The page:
- NGS PID:
- N 41.1165° W 74.885616°
- 1604 ft.
- Geodetic Control Survey Disk
- Rock Outcrop
- Year Established:
- Established By:
- Poor as of December 27, 2006
MUD was an easy find with some unusual characteristics. I'm not sure what possessed us to travel to the Delaware Water Gap NRA on this brutally cold December day, but we were intrigued by MUD and figured searching for benchmarks would be a fine activity for the day. The station is located on a high ridge reminiscent of the granite ridges we hike in Maine, complete with small pines and strong winds. We hiked from Skyline Drive along the AT and a gravel road remaining from a proposed subdivision (acquired by the federal government in the 1960s-1970s for the Tocks Island Dam project). Once up on the ridge, our GPSr led us directly to the station—or what remains of it.
Both the original 1937 description and the recovery three years later specify that standard disks were used for the station and both reference marks. However, RM 2 was the only point we found marked by a disk. Broken-off disks leaving nothing but the shank and piece of the middle of the disk are nothing unusual, but what we found at the coordinates for both the station and RM 1 resembled bolts much more than damaged standard-sized disks. We are still not sure what to conclude. RM 2's disk is also damaged, with a crack running through its upper left quadrant. Nevertheless, all three markers seem to be secure in their settings.
We agreed that on a warm day this could be a lovely spot for a picnic (despite the name of the station, we did not find any MUD here). But today was much too blustery, so after taking our photos and documenting our find we headed back to the car and onward with the rest of the day's adventures.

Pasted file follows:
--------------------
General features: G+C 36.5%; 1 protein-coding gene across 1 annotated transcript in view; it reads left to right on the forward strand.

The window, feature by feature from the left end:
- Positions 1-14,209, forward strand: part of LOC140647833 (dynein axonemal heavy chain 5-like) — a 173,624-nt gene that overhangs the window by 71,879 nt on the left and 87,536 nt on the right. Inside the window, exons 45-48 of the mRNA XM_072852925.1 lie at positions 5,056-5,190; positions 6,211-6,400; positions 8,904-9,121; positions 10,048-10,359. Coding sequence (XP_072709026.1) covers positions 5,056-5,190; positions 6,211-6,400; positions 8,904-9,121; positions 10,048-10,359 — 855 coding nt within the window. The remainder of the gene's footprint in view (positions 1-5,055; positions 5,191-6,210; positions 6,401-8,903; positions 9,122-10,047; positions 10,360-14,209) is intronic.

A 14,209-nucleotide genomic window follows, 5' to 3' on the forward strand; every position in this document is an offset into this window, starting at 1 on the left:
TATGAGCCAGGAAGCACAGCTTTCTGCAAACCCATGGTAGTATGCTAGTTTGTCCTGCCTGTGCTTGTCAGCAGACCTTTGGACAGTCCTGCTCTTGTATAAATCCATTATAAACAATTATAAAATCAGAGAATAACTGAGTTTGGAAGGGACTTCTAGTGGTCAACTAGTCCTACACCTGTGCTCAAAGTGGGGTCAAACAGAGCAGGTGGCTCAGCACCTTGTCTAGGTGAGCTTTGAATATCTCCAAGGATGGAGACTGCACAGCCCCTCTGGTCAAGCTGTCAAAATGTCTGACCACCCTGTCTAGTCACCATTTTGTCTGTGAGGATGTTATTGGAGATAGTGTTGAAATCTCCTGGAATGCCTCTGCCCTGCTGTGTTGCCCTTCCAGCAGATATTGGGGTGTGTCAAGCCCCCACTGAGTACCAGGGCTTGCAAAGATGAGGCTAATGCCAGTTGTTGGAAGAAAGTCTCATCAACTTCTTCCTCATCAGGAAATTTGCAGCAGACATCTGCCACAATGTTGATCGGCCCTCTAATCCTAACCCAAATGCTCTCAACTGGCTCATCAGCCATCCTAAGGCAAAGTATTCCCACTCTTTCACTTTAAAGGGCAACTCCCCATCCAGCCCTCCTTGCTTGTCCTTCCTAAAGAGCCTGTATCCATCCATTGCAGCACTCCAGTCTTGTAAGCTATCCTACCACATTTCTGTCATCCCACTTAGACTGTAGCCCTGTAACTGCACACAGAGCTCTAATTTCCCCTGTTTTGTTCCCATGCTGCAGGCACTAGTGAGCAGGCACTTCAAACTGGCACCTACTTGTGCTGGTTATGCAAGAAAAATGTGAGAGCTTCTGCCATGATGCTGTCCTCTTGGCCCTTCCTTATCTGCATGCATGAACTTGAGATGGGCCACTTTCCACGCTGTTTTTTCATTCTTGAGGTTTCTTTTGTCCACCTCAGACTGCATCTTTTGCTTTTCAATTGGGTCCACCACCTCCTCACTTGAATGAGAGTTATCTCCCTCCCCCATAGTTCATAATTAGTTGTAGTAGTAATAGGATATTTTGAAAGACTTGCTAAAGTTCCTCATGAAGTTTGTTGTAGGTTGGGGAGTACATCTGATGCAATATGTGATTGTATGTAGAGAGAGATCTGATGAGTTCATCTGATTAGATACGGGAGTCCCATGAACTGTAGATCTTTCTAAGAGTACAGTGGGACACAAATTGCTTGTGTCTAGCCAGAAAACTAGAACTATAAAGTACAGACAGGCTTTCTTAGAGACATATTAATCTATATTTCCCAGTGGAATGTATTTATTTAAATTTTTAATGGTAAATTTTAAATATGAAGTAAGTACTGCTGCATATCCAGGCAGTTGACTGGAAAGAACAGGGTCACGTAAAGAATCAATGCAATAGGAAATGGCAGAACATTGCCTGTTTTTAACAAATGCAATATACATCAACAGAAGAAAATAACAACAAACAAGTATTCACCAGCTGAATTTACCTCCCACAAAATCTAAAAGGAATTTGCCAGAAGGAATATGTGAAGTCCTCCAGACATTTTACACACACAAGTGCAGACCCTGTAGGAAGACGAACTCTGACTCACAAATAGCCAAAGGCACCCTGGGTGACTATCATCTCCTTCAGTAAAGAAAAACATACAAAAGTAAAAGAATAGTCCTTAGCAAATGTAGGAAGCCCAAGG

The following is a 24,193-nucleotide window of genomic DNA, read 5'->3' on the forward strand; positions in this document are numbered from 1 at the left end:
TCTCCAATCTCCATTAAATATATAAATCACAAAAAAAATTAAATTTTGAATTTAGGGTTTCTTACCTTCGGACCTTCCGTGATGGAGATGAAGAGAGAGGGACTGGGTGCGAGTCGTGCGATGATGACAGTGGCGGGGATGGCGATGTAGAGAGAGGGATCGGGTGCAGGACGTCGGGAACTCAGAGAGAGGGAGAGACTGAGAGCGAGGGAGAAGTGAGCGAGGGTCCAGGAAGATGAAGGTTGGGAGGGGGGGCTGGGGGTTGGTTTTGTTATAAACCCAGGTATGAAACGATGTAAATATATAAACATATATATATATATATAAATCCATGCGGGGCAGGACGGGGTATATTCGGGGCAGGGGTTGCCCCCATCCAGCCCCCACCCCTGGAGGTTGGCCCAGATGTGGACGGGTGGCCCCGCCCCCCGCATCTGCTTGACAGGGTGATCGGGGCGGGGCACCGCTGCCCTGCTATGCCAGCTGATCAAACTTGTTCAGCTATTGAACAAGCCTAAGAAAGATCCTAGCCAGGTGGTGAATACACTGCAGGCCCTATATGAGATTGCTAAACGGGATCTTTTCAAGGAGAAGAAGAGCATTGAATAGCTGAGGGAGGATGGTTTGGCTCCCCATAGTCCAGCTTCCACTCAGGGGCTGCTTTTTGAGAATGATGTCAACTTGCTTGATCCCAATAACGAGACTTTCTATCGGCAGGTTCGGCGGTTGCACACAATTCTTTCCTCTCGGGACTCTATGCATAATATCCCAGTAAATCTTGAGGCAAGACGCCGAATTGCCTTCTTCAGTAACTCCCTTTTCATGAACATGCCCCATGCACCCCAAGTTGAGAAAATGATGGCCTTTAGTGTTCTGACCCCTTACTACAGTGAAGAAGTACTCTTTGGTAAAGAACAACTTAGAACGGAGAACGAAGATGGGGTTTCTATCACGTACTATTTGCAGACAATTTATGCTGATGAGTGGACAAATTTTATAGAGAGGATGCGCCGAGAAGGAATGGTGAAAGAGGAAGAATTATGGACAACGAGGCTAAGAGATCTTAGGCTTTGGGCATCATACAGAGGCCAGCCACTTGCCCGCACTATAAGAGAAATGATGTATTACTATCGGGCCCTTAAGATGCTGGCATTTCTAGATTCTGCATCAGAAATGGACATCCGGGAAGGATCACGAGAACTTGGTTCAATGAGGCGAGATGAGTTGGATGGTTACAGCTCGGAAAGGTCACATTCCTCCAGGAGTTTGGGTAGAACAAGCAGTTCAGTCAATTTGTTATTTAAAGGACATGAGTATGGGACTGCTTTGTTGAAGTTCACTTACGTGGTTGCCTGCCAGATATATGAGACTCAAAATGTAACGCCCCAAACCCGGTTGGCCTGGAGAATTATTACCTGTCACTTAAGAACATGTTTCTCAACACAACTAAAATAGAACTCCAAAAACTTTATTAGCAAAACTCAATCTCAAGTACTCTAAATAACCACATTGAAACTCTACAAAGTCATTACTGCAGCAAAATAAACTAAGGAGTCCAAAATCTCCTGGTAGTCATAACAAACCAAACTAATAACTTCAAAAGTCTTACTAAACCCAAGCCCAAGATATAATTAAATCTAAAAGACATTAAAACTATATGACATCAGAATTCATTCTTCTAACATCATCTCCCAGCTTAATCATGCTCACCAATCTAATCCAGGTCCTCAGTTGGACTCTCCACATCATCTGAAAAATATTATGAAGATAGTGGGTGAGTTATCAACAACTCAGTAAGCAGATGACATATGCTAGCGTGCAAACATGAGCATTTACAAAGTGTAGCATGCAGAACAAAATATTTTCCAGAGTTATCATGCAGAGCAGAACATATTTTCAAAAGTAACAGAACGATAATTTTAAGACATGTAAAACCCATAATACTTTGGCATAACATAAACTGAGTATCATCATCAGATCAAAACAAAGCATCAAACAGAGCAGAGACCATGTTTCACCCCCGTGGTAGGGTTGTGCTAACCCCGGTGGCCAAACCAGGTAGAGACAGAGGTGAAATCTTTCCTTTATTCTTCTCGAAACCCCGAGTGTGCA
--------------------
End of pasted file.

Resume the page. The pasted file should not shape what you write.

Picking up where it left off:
Although this particular mark doesn't appear to be included in the report, learn more about the 1937 NJGCS survey here: Bulletin 46: Work of the New Jersey Geodetic Control Survey, c. 1938
The station and reference mark 1 were recovered in poor condition and reference mark 2 was recovered in fair condition. Although all three marks were described as disks in the 1937 monumentation note and the 1940 recovery note, the station and reference mark 1 appear to have been damaged to the point where only their centers remain. They resemble bolts more than broken disks. Reference mark 2 is still marked by a disk, although it is damaged, with a crack running through its upper left quadrant. All three marks are securely set into the rock ledge. The site is most easily reached via the Appalachian Trail, beginning from the Crater Lake parking area. Handheld GPS coordinates for RM 1 are 41 06 59.6(N) 074 53 08.0(W). Handheld GPS coordinates for RM 2 are 41 06 59.6(N) 074 53 08.7(W).